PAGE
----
Fairy Changelings

When a mother finds a scrawny, ill-tempered, foul-mouthed yellow-faced little man in the cradle, she knows instantly that the fairies have traded her boy for this thing. The dwarfed form and irritable manner convince some that the creature is actually a child, but a smart mother knows that a fairy changeling has entered her home.

Each fairy changeling has a distinctive personality; but ugliness and an ill temper are generic traits. Fairies, in their immortal perfection, are repulsed by these creatures with their restless, coal-burnt eyes, puckered features and textured skin; that is why they eject them from their lands. The fairy changeling's whines, yowls, screeches and cries are so irritating to humans that we immediately want to remove them from ours!

Before they live a year in our world, they grow a full mouth of teeth; their hands are like claws, their legs no thicker than chicken bones. No matter how much food they devour, they still want more, yet remain runty as ever. After a farmer labors to feed the fairy changeling's appetite, little remains for the rest of the family.

A family whose son or daughter is abducted may receive as a substitute a sickly fairy child or a log of wood bewitched to look like their own, which soon appears to sicken and die. They bury and mourn it, never realizing that their own child plucks flowers in fairyland. Yet despite their grief and ignorance, they are more fortunate to suffer such a loss than to have a fairy changeling pounding their floors and raiding their cupboards.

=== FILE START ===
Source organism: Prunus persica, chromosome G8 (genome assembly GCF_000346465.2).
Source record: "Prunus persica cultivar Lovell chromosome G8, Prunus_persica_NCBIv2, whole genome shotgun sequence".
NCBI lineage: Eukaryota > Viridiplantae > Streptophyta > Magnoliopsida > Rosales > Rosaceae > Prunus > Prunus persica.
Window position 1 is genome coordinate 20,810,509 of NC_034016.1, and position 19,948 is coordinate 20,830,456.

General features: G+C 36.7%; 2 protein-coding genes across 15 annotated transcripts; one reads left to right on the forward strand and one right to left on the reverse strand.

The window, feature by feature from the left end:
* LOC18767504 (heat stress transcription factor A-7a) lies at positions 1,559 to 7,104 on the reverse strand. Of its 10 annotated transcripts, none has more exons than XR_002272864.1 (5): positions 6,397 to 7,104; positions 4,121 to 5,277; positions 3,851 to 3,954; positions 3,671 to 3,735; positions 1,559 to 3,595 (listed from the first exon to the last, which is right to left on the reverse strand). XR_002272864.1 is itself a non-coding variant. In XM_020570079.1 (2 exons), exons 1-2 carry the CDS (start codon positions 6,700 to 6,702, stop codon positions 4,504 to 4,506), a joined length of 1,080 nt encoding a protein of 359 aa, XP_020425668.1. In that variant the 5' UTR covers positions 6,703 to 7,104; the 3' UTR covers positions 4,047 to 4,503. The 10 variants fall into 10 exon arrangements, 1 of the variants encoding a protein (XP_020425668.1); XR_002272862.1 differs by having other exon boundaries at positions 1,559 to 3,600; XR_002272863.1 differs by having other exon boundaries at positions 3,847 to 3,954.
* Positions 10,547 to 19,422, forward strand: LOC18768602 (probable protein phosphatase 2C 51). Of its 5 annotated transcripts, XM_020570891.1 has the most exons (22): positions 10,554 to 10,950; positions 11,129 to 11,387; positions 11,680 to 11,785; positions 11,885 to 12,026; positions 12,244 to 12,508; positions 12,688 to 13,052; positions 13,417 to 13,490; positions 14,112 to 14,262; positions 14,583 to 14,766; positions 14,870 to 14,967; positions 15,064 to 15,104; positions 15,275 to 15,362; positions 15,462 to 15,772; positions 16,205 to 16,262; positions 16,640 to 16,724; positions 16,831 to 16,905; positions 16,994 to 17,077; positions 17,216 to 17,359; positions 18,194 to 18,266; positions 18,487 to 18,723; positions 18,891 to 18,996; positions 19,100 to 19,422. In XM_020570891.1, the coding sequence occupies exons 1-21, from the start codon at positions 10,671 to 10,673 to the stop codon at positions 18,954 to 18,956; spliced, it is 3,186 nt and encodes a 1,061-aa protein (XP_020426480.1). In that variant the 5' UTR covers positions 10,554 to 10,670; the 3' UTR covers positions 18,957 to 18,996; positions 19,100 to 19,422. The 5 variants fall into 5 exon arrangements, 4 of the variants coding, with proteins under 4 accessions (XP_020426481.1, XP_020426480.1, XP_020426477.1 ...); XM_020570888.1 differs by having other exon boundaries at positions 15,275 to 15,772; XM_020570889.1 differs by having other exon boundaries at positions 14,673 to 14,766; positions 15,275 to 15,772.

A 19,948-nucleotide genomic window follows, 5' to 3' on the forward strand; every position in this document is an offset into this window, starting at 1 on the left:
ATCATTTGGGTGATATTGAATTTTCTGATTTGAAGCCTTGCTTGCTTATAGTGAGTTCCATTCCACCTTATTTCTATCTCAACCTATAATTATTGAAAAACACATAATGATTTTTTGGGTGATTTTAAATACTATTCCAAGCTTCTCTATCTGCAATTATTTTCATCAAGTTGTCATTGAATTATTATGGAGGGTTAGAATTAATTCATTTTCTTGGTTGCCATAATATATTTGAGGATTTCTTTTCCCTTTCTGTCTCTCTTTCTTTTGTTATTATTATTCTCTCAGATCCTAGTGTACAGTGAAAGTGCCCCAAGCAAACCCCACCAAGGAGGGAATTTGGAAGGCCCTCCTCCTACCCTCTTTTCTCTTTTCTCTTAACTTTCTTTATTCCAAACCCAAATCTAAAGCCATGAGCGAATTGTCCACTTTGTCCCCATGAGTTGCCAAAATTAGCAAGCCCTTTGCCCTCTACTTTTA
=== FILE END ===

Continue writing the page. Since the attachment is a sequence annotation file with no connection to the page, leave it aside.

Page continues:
Placing a set of bagpipes by the cradle is a sure test to discover whether the child is fairy. No changeling can resist them. Soon fairy music spills out of the house and into the village, paralyzing with joy all those who hear the sounds.

Boiling egg shells is another way of detecting. A mother boils egg shells in front of the suspected child. In an old man's voice, the changeling will cackle with laughter at the notion of making dinner from egg shells.

To dispose of changelings masking as mortals, there are two time-tested methods recommended: (1) heat a red-hot shovel, shovel the fairy up and cast him onto a dungheap or into a chimney fire and (2) force foxglove tea down his throat and wait until it burns out his intestines. Amazingly, no matter how brutal the punishment of the fairy the original child always returns unscathed.

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